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Too much or too little.

How do we practice the way without too much regret or too much pride? How do we really act?

I didn't sit this morning, but I did wake up. I forgot that physically getting out of bed is a start to "waking."

Sometimes it's like walking into a room and seeing all the disarray. How do you not feel overwhelmed? Instead, how do you just start cleaning? I think the first thing is to accept that the room is a mess. You can't clean a clean room.

All these questions. I once heard my teacher say, "I only asked Deshimaru one question during my 10 years with him." He was bragging, I thought. I'm not sure what he meant. He said this in response to all of our questions, which we ask over and over. I do ask questions over and over. Some I've been asking for years.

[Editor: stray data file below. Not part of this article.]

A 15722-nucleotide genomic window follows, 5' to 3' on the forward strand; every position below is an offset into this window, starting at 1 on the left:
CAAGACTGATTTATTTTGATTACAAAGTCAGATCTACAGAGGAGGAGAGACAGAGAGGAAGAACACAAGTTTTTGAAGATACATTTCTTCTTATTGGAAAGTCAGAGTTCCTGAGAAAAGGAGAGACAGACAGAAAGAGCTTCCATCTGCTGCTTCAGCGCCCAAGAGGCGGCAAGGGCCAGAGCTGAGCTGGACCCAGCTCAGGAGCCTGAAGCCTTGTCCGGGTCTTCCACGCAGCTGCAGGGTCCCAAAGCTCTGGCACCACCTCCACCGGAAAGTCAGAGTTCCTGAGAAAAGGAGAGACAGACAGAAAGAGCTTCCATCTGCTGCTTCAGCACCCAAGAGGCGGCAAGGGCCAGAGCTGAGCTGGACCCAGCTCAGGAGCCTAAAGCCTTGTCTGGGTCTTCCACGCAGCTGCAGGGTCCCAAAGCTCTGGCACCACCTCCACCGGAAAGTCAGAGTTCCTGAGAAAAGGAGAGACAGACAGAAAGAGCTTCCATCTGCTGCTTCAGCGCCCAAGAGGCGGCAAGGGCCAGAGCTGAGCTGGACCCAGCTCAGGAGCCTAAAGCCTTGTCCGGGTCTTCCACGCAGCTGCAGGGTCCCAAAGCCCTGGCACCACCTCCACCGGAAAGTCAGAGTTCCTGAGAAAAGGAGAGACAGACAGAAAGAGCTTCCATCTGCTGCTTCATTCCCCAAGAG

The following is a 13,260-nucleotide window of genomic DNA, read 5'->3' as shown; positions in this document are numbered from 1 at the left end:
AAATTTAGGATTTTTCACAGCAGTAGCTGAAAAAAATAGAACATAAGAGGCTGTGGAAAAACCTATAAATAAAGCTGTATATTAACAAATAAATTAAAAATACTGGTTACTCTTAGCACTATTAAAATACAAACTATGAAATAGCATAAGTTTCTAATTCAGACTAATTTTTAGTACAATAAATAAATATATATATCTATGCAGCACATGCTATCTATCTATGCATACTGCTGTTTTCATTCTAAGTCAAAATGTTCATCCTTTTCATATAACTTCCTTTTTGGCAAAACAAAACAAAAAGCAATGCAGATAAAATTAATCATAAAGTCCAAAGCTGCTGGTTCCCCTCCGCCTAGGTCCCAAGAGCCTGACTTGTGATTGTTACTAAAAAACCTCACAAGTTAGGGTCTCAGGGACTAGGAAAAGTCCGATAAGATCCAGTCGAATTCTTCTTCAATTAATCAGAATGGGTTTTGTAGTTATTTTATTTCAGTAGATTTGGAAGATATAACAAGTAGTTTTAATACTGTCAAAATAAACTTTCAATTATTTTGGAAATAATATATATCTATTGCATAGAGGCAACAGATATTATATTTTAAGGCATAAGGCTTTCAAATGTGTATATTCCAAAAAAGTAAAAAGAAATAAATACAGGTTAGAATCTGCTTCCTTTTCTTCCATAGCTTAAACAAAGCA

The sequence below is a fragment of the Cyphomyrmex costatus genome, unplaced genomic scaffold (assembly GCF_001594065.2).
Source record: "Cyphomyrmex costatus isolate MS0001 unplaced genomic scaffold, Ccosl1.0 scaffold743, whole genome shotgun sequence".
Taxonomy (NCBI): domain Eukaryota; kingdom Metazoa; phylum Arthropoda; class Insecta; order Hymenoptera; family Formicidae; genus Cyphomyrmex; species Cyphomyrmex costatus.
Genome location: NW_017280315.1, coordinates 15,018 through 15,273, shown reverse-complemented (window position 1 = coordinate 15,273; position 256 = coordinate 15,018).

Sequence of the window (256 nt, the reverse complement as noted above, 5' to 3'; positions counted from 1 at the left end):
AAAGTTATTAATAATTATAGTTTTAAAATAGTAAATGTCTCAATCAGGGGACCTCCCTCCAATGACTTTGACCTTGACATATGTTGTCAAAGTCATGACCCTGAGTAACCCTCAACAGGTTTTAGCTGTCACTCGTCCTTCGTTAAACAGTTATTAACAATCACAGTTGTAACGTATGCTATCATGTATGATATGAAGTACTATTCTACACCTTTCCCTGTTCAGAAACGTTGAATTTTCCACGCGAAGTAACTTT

The great matter seems a curse some days. It's always there, won't ever go away. Seems inevitable that I would become aware of it. How do we address it? I only know zazen and right livelihood.

Comments

  1. Not that this is an excuse for the incessant questions but I think it may be partly a cultural thing. As Americans aren't we encouraged to "question" everything!? Never take things at face value, never trust what you read, etc. I would venture to say this country was founded on questioning authority. Reading Crooked Cucumber, I start to feel silly because I see Suzuki's gentle frustration with his American students and their constant questions and needing to know why. The Japanese students didn't do that so much.

    Maybe all the questioning doesn't matter one way or another, do it or not but eventually it becomes clear that there are no answers and you naturally and willingly stop asking for them.

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